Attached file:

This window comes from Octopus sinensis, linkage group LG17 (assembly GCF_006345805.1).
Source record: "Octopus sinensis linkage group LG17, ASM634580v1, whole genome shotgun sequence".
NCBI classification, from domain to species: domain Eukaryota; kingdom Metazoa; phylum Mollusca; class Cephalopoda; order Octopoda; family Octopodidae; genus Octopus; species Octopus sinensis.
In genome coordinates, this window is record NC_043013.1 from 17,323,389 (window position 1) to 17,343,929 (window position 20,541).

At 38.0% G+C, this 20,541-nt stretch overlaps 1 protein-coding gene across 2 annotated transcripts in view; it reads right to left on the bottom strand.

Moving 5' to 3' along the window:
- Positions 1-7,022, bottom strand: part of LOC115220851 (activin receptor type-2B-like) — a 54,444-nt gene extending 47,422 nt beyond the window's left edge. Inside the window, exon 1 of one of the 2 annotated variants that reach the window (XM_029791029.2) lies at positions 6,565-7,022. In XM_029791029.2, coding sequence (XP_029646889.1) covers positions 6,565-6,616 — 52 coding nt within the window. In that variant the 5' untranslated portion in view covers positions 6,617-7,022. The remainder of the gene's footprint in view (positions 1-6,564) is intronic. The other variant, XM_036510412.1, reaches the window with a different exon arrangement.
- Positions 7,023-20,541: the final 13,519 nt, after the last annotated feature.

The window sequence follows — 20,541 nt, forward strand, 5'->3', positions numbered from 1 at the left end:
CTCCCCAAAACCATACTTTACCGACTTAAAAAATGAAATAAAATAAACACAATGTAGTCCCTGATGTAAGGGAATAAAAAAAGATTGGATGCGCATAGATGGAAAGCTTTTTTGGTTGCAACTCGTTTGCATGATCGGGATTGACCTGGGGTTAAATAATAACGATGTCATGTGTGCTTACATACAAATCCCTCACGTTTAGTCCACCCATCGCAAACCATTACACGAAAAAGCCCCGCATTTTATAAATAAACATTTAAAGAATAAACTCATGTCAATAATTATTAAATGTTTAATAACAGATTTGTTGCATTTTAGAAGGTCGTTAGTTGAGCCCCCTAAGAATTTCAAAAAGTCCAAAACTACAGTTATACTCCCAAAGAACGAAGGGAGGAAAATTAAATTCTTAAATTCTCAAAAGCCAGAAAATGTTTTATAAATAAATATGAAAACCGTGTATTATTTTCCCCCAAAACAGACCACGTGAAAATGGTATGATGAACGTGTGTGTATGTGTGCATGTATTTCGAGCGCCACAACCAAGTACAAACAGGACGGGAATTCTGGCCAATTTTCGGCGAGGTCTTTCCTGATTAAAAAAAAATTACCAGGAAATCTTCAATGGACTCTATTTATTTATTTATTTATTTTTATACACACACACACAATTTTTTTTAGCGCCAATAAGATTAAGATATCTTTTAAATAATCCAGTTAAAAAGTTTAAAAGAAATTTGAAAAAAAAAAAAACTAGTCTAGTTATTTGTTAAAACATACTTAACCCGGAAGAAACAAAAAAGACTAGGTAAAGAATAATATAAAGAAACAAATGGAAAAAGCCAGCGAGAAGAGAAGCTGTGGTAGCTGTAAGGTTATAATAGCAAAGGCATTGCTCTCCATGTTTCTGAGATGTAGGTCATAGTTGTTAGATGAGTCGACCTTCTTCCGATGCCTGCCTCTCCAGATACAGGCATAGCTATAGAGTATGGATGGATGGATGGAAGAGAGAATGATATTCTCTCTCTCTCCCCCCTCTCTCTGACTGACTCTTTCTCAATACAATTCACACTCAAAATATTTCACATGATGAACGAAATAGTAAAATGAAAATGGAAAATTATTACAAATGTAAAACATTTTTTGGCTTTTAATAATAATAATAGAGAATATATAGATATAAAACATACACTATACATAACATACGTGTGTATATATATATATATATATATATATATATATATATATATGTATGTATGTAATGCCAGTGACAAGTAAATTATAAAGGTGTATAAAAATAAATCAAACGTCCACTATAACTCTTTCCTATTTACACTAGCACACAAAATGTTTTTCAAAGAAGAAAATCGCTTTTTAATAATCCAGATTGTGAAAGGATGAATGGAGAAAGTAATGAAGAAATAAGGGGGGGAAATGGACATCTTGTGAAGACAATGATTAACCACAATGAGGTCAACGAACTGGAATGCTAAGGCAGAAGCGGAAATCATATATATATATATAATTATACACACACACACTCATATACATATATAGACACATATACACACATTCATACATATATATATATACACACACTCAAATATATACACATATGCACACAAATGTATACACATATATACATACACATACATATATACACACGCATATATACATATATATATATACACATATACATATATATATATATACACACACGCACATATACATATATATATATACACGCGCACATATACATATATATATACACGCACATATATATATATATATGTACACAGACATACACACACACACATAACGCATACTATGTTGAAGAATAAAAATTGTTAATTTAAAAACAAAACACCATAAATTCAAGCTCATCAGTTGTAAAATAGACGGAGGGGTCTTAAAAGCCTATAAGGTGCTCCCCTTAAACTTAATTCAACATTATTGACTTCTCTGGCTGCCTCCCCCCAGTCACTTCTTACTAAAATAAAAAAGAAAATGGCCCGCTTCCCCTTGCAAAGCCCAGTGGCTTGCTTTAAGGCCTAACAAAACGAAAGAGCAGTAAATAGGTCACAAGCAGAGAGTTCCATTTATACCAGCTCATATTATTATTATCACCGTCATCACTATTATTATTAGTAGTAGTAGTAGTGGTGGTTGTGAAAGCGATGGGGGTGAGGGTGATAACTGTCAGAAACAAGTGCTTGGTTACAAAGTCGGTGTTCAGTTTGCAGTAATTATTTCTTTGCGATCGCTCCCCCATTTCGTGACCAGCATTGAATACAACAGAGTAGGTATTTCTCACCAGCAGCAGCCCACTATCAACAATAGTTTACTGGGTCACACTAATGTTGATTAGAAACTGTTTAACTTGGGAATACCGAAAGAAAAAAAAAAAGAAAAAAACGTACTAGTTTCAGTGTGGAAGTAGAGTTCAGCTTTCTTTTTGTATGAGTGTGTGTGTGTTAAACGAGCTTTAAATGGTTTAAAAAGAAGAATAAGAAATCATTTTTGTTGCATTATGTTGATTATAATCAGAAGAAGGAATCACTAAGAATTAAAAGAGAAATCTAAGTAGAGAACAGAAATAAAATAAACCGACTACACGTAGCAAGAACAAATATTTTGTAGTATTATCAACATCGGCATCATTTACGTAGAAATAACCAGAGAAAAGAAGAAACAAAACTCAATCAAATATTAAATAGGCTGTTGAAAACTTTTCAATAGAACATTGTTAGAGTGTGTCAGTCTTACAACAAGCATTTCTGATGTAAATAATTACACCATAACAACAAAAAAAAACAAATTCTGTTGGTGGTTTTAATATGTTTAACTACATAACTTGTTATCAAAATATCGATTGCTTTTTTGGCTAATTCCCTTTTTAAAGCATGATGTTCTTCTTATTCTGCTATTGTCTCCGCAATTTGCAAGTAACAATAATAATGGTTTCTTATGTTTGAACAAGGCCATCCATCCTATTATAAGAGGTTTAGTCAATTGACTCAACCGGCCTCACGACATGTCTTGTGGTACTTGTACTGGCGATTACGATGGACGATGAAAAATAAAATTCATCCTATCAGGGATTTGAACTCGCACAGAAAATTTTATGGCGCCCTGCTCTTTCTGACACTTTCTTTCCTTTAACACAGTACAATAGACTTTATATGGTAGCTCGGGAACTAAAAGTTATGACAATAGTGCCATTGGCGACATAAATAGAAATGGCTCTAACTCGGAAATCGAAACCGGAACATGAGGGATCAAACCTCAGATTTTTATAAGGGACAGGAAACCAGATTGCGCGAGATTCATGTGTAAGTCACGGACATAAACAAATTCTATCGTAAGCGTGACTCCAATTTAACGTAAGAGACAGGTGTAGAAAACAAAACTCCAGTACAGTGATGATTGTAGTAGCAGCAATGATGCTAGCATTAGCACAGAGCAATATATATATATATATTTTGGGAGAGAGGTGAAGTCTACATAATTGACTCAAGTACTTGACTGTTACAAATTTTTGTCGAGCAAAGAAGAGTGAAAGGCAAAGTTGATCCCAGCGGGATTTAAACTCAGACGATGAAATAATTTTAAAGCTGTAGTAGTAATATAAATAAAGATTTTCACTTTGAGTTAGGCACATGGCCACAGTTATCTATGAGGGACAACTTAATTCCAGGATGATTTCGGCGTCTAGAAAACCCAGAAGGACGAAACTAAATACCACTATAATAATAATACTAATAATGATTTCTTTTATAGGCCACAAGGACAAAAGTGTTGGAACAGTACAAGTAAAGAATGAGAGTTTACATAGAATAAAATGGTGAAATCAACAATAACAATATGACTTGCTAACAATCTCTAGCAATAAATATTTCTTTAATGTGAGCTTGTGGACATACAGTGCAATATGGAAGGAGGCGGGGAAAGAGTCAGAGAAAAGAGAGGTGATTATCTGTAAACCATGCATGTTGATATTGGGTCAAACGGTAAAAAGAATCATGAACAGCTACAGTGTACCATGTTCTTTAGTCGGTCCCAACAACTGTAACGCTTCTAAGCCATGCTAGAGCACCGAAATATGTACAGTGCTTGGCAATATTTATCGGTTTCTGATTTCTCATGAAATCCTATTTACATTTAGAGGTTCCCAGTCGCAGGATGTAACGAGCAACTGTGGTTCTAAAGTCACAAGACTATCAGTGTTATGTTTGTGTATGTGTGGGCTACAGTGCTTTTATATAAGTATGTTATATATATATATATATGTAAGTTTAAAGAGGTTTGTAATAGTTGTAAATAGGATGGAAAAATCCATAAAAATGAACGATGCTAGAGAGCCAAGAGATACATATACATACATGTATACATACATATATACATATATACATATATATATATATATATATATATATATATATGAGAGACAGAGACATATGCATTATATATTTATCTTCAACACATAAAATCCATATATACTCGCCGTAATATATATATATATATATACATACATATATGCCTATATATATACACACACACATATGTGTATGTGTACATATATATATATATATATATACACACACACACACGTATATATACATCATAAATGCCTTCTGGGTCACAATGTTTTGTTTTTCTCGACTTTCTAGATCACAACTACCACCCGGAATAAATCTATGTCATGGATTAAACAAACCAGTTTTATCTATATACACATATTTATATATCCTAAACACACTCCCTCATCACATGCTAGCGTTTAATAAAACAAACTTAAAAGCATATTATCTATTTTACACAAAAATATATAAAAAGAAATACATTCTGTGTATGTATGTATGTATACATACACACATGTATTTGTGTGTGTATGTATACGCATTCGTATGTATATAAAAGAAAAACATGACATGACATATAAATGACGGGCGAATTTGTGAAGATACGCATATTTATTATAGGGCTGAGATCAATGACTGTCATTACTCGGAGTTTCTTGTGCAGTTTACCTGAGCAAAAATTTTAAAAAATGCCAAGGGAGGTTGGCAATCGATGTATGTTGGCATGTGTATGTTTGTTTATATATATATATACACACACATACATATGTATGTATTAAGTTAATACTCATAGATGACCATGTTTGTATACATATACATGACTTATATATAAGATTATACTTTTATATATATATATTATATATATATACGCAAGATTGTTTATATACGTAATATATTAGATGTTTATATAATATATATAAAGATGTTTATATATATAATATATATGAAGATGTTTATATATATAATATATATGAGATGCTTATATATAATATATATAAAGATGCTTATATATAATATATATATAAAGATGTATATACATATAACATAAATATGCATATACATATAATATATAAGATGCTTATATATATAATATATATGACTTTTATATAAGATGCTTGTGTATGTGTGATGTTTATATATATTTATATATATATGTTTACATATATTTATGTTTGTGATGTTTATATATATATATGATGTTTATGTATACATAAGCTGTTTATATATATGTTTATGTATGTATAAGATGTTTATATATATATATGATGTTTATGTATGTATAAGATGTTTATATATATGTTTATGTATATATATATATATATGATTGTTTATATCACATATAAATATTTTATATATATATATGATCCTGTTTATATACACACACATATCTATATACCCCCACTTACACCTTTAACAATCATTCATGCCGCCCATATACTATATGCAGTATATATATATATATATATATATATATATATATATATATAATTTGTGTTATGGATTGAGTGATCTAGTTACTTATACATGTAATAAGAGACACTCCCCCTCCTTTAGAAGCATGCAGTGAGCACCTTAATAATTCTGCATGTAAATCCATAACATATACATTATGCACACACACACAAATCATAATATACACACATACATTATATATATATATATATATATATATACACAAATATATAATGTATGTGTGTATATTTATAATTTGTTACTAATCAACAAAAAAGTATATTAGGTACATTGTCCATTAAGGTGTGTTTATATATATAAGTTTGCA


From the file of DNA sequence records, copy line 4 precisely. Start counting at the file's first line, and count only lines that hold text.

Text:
In genome coordinates, this window is record NC_043013.1 from 17,323,389 (window position 1) to 17,343,929 (window position 20,541).